How to Show Gratitude to a Patron – Nathaniel Demonstrates Best Practice

To the Noblemen and Gentlemen of the Caledonian Hunt

Writes Nathaniel Gow in 1819, at the head of his latest book, The Beauties of Niel Gow.  (His famous father wrote a lot of great tunes, so why not publish the best of them again and get some profit from them?)

The Editor would be wanting in candour and gratitude were he to omit, in presenting this work to the Public, to acknowledge the uniform and marked patronage his Father and Family (himself in particular) have received from the Noblemen and Gentlemen of the Caledonian Hunt, and how much it was owing to their flattering approbation that they were encouraged to make any attempt to add their Compositions to the Stock of National Scottish Music, Composed prior to their time.

It is that approbation which now induces him to offer the present publication under the Title of


The first piece in a collection often has a special relevance and implies an extra compliment paid to the dedicatee, so here we have Niel Gow’s Lamentation for Jas. Moray Esqr. of Abercarney. A footnote explains,

Mr Moray was the early and kind patron of the Author.  The loss which Society sustained in the Death of that Gentleman was the cause of the production of this truly pathetic and beautiful Air.

We should, of course, remember that ‘pathetic’ meant ‘full of pathos’ and not the derogatory connotations which the word carries today!

When Karen was checking bibliographic details of the collection, she discovered that the Whittaker Library in the Royal Conservatoire of Scotland does actually have a copy of The Beauties of Niel Gow, but not in one of the original editions.  The Whittaker Library has a London reprint by C. Jefferys of 67 Berners Street, distributed by our own  Bayley & Ferguson, of 54 Queen Street Glasgow and 2 Great Marlborough Street, London.  Considering Charles W. Jefferys had been writing and translating lyrics since around 1835, and latterly also publishing light music until about 1880, Niel Gow’s Beauties had been on the go for well over half a century!  It was more recently reprinted in Harrogate by Celtic Music in 1983, and in Pasadena, CA, by Fiddlers Crossing, circa 1990.  His patrons would have been proud…

Harps and Harpsichords as well as Fiddles and Bass!

Australian researcher Rosemary Richards spotted a reference to the Marchioness of Huntly in Karen’s recently published paper about the Bass Culture project, published in Brio last year (Vol. 51, No. 2, pp. 16-22), ‘From Historical Collections to Metadata: a Case Study in Scottish Musical Inheritance’.  We had highlighted the changes in accompaniment style between different editions of Marshall’s Scottish Airs, and Rosemary picked up on this:-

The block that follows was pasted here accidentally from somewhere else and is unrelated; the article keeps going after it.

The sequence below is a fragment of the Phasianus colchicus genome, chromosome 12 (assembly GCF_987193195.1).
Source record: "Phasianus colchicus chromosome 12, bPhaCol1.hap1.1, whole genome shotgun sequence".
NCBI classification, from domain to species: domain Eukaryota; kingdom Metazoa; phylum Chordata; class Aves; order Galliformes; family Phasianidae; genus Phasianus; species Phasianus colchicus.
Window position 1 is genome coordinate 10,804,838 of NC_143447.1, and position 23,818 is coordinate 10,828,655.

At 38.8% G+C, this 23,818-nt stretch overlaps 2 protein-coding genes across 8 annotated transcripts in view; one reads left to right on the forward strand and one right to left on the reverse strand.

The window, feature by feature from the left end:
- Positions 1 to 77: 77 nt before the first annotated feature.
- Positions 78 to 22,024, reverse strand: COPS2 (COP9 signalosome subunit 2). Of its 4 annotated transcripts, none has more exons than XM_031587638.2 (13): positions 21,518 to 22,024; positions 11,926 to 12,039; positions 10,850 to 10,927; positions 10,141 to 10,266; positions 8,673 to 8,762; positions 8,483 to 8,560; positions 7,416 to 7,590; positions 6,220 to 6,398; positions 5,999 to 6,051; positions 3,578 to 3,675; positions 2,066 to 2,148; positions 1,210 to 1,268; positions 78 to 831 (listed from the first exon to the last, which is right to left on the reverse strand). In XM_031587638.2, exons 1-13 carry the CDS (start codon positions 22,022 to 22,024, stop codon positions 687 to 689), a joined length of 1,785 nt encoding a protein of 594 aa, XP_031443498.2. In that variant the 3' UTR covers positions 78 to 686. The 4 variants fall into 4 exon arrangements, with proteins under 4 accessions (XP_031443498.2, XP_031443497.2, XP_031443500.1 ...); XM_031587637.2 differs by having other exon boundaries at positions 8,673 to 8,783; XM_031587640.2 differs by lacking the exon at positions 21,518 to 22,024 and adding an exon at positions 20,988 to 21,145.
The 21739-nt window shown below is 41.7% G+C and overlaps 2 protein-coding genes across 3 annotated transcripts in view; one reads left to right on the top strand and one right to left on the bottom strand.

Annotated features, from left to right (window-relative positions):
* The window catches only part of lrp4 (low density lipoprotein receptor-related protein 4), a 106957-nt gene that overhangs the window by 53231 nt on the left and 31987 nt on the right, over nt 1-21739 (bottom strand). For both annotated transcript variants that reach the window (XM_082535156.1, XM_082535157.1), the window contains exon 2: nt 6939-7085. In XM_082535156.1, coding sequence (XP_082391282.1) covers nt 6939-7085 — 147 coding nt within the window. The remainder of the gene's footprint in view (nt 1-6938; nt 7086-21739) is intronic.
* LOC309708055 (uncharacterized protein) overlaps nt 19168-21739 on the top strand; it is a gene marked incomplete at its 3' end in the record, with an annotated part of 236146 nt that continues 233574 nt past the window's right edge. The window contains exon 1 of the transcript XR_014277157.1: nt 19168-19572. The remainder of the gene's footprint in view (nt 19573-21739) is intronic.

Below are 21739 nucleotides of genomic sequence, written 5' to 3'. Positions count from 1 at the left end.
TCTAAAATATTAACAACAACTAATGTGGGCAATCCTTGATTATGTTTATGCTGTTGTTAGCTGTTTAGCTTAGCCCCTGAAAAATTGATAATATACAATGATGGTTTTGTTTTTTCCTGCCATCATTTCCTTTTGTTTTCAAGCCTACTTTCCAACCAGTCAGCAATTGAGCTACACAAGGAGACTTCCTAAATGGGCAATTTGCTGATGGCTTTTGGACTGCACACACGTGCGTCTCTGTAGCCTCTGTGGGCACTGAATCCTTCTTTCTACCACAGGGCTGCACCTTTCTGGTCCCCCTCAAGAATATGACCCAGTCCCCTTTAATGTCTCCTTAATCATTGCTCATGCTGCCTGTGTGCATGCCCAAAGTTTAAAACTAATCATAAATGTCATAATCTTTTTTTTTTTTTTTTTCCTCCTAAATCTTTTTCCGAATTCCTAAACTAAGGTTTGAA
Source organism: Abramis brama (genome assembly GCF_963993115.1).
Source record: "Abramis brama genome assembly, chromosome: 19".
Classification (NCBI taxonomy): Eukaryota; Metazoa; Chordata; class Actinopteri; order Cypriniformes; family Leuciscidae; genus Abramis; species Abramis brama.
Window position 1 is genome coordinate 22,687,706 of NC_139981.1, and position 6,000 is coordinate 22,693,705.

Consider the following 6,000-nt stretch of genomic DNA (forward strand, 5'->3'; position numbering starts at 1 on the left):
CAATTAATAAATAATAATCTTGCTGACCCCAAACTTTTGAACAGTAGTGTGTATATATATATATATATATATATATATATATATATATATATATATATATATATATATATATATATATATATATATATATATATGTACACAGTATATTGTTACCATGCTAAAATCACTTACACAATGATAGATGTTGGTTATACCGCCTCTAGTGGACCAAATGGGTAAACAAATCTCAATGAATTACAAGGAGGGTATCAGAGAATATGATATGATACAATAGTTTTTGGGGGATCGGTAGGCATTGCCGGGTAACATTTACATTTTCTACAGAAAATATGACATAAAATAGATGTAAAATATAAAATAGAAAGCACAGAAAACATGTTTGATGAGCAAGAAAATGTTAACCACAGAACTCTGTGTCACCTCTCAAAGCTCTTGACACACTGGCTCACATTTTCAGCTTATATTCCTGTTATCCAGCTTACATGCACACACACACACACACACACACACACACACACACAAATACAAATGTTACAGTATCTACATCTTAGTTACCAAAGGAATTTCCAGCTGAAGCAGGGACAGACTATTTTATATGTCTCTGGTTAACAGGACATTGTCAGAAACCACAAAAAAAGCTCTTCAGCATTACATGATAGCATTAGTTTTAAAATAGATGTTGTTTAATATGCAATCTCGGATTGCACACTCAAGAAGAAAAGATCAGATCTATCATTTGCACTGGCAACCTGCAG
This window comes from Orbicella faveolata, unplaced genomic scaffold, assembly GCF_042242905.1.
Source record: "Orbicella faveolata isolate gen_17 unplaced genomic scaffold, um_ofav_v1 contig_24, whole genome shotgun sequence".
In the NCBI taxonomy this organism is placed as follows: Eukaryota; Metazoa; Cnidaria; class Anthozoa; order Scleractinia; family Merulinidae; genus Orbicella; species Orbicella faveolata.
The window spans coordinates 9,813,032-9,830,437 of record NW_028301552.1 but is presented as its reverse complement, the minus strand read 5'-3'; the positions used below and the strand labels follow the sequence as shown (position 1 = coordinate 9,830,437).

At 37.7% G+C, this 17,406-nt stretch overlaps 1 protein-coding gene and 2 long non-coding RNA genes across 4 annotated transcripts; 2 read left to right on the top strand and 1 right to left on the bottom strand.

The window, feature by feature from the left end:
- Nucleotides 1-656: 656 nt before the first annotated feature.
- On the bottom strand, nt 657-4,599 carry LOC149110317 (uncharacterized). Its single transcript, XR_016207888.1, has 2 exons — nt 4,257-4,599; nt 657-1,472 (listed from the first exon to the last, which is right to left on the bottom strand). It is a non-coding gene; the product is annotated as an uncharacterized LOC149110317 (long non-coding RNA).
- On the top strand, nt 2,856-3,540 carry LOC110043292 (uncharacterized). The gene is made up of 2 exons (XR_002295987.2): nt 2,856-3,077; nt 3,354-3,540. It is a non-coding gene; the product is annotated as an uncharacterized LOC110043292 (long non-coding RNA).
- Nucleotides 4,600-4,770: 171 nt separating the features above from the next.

“Getting back to your comparison in your article of the two editions of Marshall’s tunes, it is interesting that the plainness of the harmonisation in the 1822 edition was at the time when Beethoven was nearly on his last legs.

“Marshall was over 20 years older than Beethoven and came from a different musical background so it’s not so surprising but the realisation suggested in the later 1845 Marshall edition is also not very lush.”

Rosemary is also intrigued by a tune we quoted, as it’s dedicated to the Marchioness of Huntly – a family in whom she takes a historical interest:-

“The Marchioness of Huntly whose strathspey was included in Marshall’s collections was the stepmother of Georgiana McCrae.  William Marshall was the butler amongst other jobs for the Marchioness’s father-in-law and Georgiana’s grandfather, the 4th Duke of Gordon.”

Straight away, Rosemary started wondering what else we had uncovered dedicated to the estimable, and music-loving Marchioness.  Several pieces, as it happens.

Rosemary comments,

“The Bass Culture Project is based on fiddle and pipe books, but people like Georgiana McCrae, her stepmother the Marchioness of Huntly (Fifth Duchess of Gordon) and Sir Walter Scott’s daughter Sophia were playing these same pieces on keyboard instruments or harp – so I’m wondering how you’re dealing with that?”

One of the fascinating aspects of this project is its breadth: while we’ve been focusing on the accompaniments, and changing styles from elegant baroque to  thumping bass and back to elegant harpsichord (or increasingly, piano), there are also hundreds of stories to be told about the people who wrote, collected, used or had pieces dedicated to them.  How many dedicatees find a place in this repertoire? This is one of life’s imponderables, but there are tales of patronage, of musical interests amongst the nobility, of dances at big houses and amateur music-making at small ones …

And indeed – a totally disconnected fact but a pleasing coincidence – Karen’s great-grandfather-in-law was the bass player for gigs at Fyvie Castle during the winter months when there was little work for stonemasons …